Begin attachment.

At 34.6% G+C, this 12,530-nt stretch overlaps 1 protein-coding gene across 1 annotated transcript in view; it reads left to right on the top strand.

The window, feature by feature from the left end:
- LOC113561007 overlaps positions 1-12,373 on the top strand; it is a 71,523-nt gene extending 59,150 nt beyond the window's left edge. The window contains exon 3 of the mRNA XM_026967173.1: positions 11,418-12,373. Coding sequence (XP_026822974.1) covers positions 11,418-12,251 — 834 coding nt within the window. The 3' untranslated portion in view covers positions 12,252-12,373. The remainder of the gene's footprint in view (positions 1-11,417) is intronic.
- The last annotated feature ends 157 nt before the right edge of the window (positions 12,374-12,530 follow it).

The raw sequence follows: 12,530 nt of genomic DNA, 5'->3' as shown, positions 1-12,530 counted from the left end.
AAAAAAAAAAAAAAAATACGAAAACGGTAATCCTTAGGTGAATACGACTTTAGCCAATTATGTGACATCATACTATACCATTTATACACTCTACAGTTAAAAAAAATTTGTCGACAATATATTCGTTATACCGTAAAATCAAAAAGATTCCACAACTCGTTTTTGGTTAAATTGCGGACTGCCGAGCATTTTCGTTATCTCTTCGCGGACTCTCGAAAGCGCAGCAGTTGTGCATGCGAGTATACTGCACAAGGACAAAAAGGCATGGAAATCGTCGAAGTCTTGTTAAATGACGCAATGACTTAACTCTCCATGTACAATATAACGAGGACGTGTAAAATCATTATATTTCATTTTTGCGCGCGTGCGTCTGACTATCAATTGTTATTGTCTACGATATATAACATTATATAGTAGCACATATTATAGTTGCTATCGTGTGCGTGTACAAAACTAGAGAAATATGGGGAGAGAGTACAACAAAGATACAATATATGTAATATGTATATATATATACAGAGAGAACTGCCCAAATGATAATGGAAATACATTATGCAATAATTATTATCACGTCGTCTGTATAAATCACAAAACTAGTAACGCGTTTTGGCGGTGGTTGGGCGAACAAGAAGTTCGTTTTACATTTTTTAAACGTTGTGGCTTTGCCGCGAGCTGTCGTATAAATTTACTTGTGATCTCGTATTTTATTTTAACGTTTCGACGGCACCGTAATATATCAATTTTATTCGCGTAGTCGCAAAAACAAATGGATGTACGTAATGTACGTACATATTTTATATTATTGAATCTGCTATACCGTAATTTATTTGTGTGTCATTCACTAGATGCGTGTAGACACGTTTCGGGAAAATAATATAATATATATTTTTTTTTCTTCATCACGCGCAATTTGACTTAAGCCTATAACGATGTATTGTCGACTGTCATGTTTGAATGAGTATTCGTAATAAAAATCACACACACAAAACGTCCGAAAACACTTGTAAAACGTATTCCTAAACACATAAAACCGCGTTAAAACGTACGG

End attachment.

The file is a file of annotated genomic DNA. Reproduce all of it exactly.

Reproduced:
At 34.6% G+C, this 12,530-nt stretch overlaps 1 protein-coding gene across 1 annotated transcript in view; it reads left to right on the top strand.

The window, feature by feature from the left end:
- LOC113561007 overlaps positions 1-12,373 on the top strand; it is a 71,523-nt gene extending 59,150 nt beyond the window's left edge. The window contains exon 3 of the mRNA XM_026967173.1: positions 11,418-12,373. Coding sequence (XP_026822974.1) covers positions 11,418-12,251 — 834 coding nt within the window. The 3' untranslated portion in view covers positions 12,252-12,373. The remainder of the gene's footprint in view (positions 1-11,417) is intronic.
- The last annotated feature ends 157 nt before the right edge of the window (positions 12,374-12,530 follow it).

The raw sequence follows: 12,530 nt of genomic DNA, 5'->3' as shown, positions 1-12,530 counted from the left end.
AAAAAAAAAAAAAAAATACGAAAACGGTAATCCTTAGGTGAATACGACTTTAGCCAATTATGTGACATCATACTATACCATTTATACACTCTACAGTTAAAAAAAATTTGTCGACAATATATTCGTTATACCGTAAAATCAAAAAGATTCCACAACTCGTTTTTGGTTAAATTGCGGACTGCCGAGCATTTTCGTTATCTCTTCGCGGACTCTCGAAAGCGCAGCAGTTGTGCATGCGAGTATACTGCACAAGGACAAAAAGGCATGGAAATCGTCGAAGTCTTGTTAAATGACGCAATGACTTAACTCTCCATGTACAATATAACGAGGACGTGTAAAATCATTATATTTCATTTTTGCGCGCGTGCGTCTGACTATCAATTGTTATTGTCTACGATATATAACATTATATAGTAGCACATATTATAGTTGCTATCGTGTGCGTGTACAAAACTAGAGAAATATGGGGAGAGAGTACAACAAAGATACAATATATGTAATATGTATATATATATACAGAGAGAACTGCCCAAATGATAATGGAAATACATTATGCAATAATTATTATCACGTCGTCTGTATAAATCACAAAACTAGTAACGCGTTTTGGCGGTGGTTGGGCGAACAAGAAGTTCGTTTTACATTTTTTAAACGTTGTGGCTTTGCCGCGAGCTGTCGTATAAATTTACTTGTGATCTCGTATTTTATTTTAACGTTTCGACGGCACCGTAATATATCAATTTTATTCGCGTAGTCGCAAAAACAAATGGATGTACGTAATGTACGTACATATTTTATATTATTGAATCTGCTATACCGTAATTTATTTGTGTGTCATTCACTAGATGCGTGTAGACACGTTTCGGGAAAATAATATAATATATATTTTTTTTTCTTCATCACGCGCAATTTGACTTAAGCCTATAACGATGTATTGTCGACTGTCATGTTTGAATGAGTATTCGTAATAAAAATCACACACACAAAACGTCCGAAAACACTTGTAAAACGTATTCCTAAACACATAAAACCGCGTTAAAACGTACGG